Words are more than mere individual containers with meaning. They exist in a complex structure which links them to morphemes (prefixes and suffixes), other meanings (synonyms, antonyms), other words (that is, the words that they are likely to occur with or be associated with), grammar patterns, multi-word units (groups of words that are fixed into phrases or idioms) etc.
By looking at longer stretches of texts, we can learn a lot about their internal structure and organisation. When we look at words in continuous texts, or discourse, we see that they play a key role in creating a sense of order. Words in spoken and written discourse perform important functions which help speakers and writers establish meanings with their audience. For learners, words in continuous spoken or written English pose a number of problems. For example, the form of a word may change when it is used in different contexts (giant and gigantic, for example), meanings are often highly context-specific and change from one context to another; even the pronunciation of a word changes when it appears in continuous speech.
Teaching words in texts involves giving learners appropriate strategies so that they can both process and produce new language. In reading and listening texts, students will be faced with many new words, some essential to their understanding, some useful and some which can be ignored.
One way of helping learners is to get them to mark all the unknown words in a text and then mark them again according to whether they are necessary (N) or not necessary (NN) for understanding. Another way is to get learners used to asking ‘ghost questions’ (questions inside learners’ heads which help make sense of a text). These questions will relate to both the linguistic and world knowledge features of a text. Some writers suggest that getting learners to ‘think aloud’ as they try to guess the meanings of new words is also a useful teaching strategy.
Getting learners to identify the lexical relations in a text is also a very useful way both helping them to develop comprehension skills and the skills needed to write in a cohesive and coherent way. Colour-coding a text can be very helpful: learners use a different colour to circle each member of a lexical set.
Another skill which learners need to develop when dealing with words in texts is inference, or reading/ listening ‘between the lines’. Inferring involves constructing meanings by using a combination of linguistic and world knowledge.
One classroom activity which is extremely helpful in getting learners to acquire vocabulary is a dictogloss. This is a kind of interactive dictation in which learners have to first listen to a text and then re-produce what they’ve heard. Close attention to words and their associated meanings is necessary in order to complete the task satisfactorily. Typically, the following procedure is used:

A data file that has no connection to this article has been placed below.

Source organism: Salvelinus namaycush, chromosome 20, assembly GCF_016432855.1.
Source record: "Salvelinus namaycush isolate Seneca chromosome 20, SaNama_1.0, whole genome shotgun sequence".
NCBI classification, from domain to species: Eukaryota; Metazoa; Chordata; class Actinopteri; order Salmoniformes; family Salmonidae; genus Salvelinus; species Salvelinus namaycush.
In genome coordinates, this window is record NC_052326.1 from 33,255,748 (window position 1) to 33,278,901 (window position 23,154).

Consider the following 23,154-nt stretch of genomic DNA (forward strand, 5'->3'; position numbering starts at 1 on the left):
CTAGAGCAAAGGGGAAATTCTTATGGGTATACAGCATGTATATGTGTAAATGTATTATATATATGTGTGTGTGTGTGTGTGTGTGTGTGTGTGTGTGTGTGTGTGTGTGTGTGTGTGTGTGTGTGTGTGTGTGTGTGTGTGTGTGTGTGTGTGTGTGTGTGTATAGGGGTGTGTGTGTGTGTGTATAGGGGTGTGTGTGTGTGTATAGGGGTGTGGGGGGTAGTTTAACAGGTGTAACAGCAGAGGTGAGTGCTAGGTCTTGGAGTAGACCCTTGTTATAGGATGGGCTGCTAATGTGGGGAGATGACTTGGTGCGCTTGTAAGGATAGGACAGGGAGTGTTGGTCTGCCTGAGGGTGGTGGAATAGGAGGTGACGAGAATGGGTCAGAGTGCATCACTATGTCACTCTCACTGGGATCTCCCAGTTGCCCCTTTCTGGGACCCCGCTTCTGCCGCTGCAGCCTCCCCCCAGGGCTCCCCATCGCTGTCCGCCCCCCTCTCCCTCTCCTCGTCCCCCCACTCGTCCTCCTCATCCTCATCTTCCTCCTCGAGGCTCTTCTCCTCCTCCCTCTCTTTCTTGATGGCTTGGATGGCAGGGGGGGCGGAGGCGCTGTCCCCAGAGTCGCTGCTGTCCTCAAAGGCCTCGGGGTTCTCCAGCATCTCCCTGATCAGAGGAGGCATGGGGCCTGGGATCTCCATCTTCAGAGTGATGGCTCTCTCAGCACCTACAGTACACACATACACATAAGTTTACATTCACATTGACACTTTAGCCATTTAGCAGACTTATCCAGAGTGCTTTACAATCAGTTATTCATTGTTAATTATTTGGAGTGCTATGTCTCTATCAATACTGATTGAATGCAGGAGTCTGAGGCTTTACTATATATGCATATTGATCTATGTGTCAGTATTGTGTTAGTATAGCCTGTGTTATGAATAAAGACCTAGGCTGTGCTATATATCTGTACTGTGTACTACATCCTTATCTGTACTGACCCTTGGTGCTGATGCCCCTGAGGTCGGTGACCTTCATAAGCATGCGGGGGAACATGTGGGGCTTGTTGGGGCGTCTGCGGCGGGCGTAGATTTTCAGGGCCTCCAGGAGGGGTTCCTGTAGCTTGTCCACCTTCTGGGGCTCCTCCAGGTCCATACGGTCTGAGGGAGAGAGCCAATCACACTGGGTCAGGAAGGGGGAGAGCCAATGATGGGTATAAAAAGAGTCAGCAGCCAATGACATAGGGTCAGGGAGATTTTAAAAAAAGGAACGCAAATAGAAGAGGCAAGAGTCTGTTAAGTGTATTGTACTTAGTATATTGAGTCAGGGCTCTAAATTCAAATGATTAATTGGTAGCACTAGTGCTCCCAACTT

1. Select a short text (100-150 words).
2. Read the text aloud, students make notes from what they hear.
3. Working in pairs, students compare notes and make sure they have recorded all the key details.
4. Read the text a second time, students check their notes and add, amend, and so on.
5. Again, working in pairs, students re-write the text in their own words and using their notes.
6. Read the text a third time. Students check their version of the text and amend as necessary.
7. Give the original text to students so that they can compare it with their own version.
The main advantage of a dictogloss is that it offers an integrated approach to training skills. Listening, reading, speaking and writing are all practised. It also entails a considerable amount of negotiation of meaning of new vocabulary as students discuss and then attempt to reproduce the text. Texts should be relatively simple, humorous if possible and contain some (but not too many) new vocabulary items. Words in spoken and written discourse perform important functions which help speakers and writers to establish meanings with their audience.
Lexical cohesion is one aspect of this sense of order – it refers to the ways in which words give a text a kind of internal unity. In addition, the relationships between words help to establish topics and sub-topics and help speakers move from one topic to another. By promoting an understanding how words operate in texts, we can help learners to communicate more effectively.
McCarthy, M.J and O’Dell, F. (1999) English Vocabulary in Use. Elementary. Cambridge: Cambridge University Press.
McCarthy, M.J and O’Dell, F. (2001) English Vocabulary in Use. Upper-intermediate. Cambridge: Cambridge University Press.
Nation, LS.P. (1990) Teaching and Learning Vocabulary. Boston: Heinle and Heinle.
Ur, P. (1996). A Course in Language Teaching. Cambridge: Cambridge University Press.